4.11. Requirement to detect and correct policy conflicts  . . .  18
     4.12. Requirement for backward compatibility  . . . . . . . . .  18
     4.13. Requirement for Third-Party integration . . . . . . . . .  19
     4.14. Requirement to collect telemetry data . . . . . . . . . .  19
   5.  Operational Requirements for the Client-Facing Interface  . .  19
     5.1.  API Versioning  . . . . . . . . . . . . . . . . . . . . .  19
     5.2.  API Extensiblity  . . . . . . . . . . . . . . . . . . . .  20
     5.3.  APIs and Data Model Transport . . . . . . . . . . . . . .  20
     5.4.  Notification  . . . . . . . . . . . . . . . . . . . . . .  20
     5.5.  Affinity  . . . . . . . . . . . . . . . . . . . . . . . .  20
     5.6.  Test Interface  . . . . . . . . . . . . . . . . . . . . .  20



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   6.  IANA Considerations . . . . . . . . . . . . . . . . . . . . .  21
   7.  Acknowledgements  . . . . . . . . . . . . . . . . . . . . . .  21
   8.  Normative References  . . . . . . . . . . . . . . . . . . . .  21
   Authors' Addresses  . . . . . . . . . . . . . . . . . . . . . . .  21

1.  Introduction

   Programming security policies in a network has been a fairly complex
   task that often requires very deep knowledge of vendor specific
   devices.  This has been the biggest challenge for both service
   providers and enterprises, henceforth named as security administrator
   in this document.  The challenge is amplified due to virtualization
   with security appliances in physical and virtual form factor from a
   wide variety of vendors; each vendor have their own proprietary
   interfaces to express security policies on their devices.

   Even if a security administrator deploys a single vendor solution
   with one or more security appliances across its entire network, it is
   still difficult to manage security policies due to complexity of
   security features, and difficulty in mapping business requirement to
   vendor specific configuration.  The security administrator may use
   either vendor provided CLIs or management system with some
   abstraction to help provision and manage security policies.  But, the
   single vendor approach is highly restrictive in today's network for
   the following reasons:

   o  The security administrator cannot rely on a single vendor because
      one vendor may not be able to keep up with their security
      requirements or specific deployment model.

   o  A large organization may have a presence across different sites
      and regions; which means, it may not be possible to deploy same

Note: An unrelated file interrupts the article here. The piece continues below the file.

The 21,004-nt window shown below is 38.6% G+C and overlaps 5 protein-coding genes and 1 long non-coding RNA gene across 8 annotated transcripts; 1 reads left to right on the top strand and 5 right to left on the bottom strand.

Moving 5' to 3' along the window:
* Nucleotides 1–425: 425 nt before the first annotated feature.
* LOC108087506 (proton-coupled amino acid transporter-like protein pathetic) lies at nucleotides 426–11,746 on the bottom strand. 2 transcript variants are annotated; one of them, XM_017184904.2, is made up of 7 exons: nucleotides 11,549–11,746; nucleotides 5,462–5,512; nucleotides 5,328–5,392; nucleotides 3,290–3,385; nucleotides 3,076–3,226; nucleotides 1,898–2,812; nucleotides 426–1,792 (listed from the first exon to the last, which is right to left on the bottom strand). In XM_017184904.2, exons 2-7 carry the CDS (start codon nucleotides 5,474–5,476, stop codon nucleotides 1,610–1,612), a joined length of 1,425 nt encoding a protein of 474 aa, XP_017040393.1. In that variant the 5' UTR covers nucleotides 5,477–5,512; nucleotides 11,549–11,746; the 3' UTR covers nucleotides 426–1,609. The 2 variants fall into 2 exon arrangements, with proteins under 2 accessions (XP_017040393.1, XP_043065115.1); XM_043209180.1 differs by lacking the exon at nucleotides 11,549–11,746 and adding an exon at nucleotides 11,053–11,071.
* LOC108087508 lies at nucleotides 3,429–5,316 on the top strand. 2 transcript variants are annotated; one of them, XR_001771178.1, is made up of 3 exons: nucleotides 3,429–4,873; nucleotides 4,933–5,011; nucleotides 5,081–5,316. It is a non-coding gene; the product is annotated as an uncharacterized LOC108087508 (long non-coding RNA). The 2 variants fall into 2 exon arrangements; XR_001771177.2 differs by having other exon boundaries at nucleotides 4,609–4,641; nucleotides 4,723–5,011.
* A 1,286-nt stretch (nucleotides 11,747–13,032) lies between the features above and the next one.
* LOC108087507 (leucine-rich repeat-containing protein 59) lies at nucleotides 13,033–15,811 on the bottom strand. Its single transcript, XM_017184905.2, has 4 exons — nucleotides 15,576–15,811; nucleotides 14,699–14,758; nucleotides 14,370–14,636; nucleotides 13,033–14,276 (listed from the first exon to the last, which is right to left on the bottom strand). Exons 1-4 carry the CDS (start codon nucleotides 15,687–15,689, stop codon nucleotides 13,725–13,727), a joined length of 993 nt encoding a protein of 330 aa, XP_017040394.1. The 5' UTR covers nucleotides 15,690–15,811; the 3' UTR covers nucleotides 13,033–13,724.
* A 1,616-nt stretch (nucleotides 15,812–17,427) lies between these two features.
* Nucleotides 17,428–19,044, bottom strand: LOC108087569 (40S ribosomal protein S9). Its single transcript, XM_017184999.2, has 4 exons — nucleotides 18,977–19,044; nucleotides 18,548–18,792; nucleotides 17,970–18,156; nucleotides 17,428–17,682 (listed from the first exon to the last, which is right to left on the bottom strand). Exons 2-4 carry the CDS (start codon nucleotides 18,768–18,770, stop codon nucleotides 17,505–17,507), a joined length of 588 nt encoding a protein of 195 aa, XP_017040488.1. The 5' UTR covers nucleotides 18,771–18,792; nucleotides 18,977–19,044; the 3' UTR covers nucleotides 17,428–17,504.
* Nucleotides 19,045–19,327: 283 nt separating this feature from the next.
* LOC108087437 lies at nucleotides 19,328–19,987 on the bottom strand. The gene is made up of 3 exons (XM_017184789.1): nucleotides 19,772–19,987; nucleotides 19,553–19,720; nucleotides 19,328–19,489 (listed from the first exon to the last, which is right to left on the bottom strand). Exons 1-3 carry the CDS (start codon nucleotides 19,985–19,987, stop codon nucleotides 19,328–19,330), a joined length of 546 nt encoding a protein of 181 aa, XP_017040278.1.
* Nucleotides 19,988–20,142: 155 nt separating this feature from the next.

solution from single vendor due to regulatory requirement or
      organizational policy.

   o  If and when security administrator migrates from one vendor to
      another, it is almost impossible to migrate security policies from
      one vendor solution to another without complex manual workflows.

   o  Security administrators deploy various security functions in
      virtual or physical forms to attain the flexibility, elasticity,
      performance, and operational efficiency they require.
      Practically, that often requires different sources (vendor, open
      source) to get the best of breed for any such security function.

   o  The security administrator might choose various devices or network
      services (such as routers, switches, firewall devices, and
      overlay-networks) as enforcement points for security policies.



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      This my be for reason (such as network design simplicity, cost,
      most-effective place, scale and performance).

   In order to ease the deployment of security policies across different
   vendors and devices, the Interface to Network Security Functions
   (I2NSF) working group in the IETF is defining a client-facing
   interface from the security controller to clients [I-D. ietf-i2nsf-
   framework] [I-D. ietf-i2nsf-terminology].  Deployment facilitation
   should be agnostic to the type of device, be it physical or virtual,
   or type of the policy, be it dynamic or static.  Using these
   interfaces, it would become possible to write different kinds of
   application (e.g.  GUI portal, template engine, etc.) to control the
   implementation of security policies on security functional elements,
   though how these applications are implemente are completely out of
   the scope of the I2NSF working group, which is only focused on the
   interfaces.

   This document captures the requirements for the client-facing
   interface that can be easily used by security administrators without